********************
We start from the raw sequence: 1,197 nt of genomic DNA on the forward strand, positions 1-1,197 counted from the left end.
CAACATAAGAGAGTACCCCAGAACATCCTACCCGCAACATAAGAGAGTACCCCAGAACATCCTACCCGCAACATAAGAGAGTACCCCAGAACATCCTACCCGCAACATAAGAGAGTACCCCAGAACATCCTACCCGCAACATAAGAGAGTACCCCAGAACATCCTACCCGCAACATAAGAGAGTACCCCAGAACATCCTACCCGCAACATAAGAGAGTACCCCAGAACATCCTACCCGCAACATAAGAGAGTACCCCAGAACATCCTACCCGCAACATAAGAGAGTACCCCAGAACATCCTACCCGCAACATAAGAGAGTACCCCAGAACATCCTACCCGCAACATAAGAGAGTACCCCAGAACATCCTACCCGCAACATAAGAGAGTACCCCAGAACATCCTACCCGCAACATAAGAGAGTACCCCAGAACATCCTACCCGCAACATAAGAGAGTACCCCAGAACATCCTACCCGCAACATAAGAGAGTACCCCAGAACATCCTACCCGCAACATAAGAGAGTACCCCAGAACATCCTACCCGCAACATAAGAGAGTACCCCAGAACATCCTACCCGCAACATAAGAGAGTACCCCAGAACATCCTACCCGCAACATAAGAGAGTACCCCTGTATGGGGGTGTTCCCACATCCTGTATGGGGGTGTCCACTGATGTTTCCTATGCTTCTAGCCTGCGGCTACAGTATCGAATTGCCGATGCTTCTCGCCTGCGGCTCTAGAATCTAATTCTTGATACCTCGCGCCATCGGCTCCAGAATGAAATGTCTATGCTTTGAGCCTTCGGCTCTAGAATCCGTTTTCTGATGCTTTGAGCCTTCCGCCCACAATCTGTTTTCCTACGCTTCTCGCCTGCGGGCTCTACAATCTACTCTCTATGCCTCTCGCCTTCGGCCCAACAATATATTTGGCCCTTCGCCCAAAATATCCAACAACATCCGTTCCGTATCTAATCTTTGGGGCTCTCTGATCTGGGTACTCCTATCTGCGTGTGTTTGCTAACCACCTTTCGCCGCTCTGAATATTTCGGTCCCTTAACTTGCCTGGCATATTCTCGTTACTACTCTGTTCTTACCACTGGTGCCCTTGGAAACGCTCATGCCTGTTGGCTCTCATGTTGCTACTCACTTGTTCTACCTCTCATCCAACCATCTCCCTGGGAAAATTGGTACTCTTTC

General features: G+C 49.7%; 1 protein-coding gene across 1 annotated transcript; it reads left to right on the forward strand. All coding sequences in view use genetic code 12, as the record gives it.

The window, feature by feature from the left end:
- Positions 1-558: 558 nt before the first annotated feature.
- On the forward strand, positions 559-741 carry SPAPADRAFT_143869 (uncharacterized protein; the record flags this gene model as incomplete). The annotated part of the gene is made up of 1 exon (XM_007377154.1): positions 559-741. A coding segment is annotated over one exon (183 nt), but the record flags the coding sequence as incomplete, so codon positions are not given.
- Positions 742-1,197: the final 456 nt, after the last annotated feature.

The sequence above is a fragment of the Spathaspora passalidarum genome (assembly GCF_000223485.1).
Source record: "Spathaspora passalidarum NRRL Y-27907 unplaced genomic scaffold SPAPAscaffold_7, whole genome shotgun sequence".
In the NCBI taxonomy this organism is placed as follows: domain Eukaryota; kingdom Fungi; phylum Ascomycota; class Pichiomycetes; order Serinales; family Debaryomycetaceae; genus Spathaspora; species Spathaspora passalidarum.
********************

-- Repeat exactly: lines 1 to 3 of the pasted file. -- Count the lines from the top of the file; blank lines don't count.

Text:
We start from the raw sequence: 1,197 nt of genomic DNA on the forward strand, positions 1-1,197 counted from the left end.
CAACATAAGAGAGTACCCCAGAACATCCTACCCGCAACATAAGAGAGTACCCCAGAACATCCTACCCGCAACATAAGAGAGTACCCCAGAACATCCTACCCGCAACATAAGAGAGTACCCCAGAACATCCTACCCGCAACATAAGAGAGTACCCCAGAACATCCTACCCGCAACATAAGAGAGTACCCCAGAACATCCTACCCGCAACATAAGAGAGTACCCCAGAACATCCTACCCGCAACATAAGAGAGTACCCCAGAACATCCTACCCGCAACATAAGAGAGTACCCCAGAACATCCTACCCGCAACATAAGAGAGTACCCCAGAACATCCTACCCGCAACATAAGAGAGTACCCCAGAACATCCTACCCGCAACATAAGAGAGTACCCCAGAACATCCTACCCGCAACATAAGAGAGTACCCCAGAACATCCTACCCGCAACATAAGAGAGTACCCCAGAACATCCTACCCGCAACATAAGAGAGTACCCCAGAACATCCTACCCGCAACATAAGAGAGTACCCCAGAACATCCTACCCGCAACATAAGAGAGTACCCCAGAACATCCTACCCGCAACATAAGAGAGTACCCCAGAACATCCTACCCGCAACATAAGAGAGTACCCCTGTATGGGGGTGTTCCCACATCCTGTATGGGGGTGTCCACTGATGTTTCCTATGCTTCTAGCCTGCGGCTACAGTATCGAATTGCCGATGCTTCTCGCCTGCGGCTCTAGAATCTAATTCTTGATACCTCGCGCCATCGGCTCCAGAATGAAATGTCTATGCTTTGAGCCTTCGGCTCTAGAATCCGTTTTCTGATGCTTTGAGCCTTCCGCCCACAATCTGTTTTCCTACGCTTCTCGCCTGCGGGCTCTACAATCTACTCTCTATGCCTCTCGCCTTCGGCCCAACAATATATTTGGCCCTTCGCCCAAAATATCCAACAACATCCGTTCCGTATCTAATCTTTGGGGCTCTCTGATCTGGGTACTCCTATCTGCGTGTGTTTGCTAACCACCTTTCGCCGCTCTGAATATTTCGGTCCCTTAACTTGCCTGGCATATTCTCGTTACTACTCTGTTCTTACCACTGGTGCCCTTGGAAACGCTCATGCCTGTTGGCTCTCATGTTGCTACTCACTTGTTCTACCTCTCATCCAACCATCTCCCTGGGAAAATTGGTACTCTTTC

General features: G+C 49.7%; 1 protein-coding gene across 1 annotated transcript; it reads left to right on the forward strand. All coding sequences in view use genetic code 12, as the record gives it.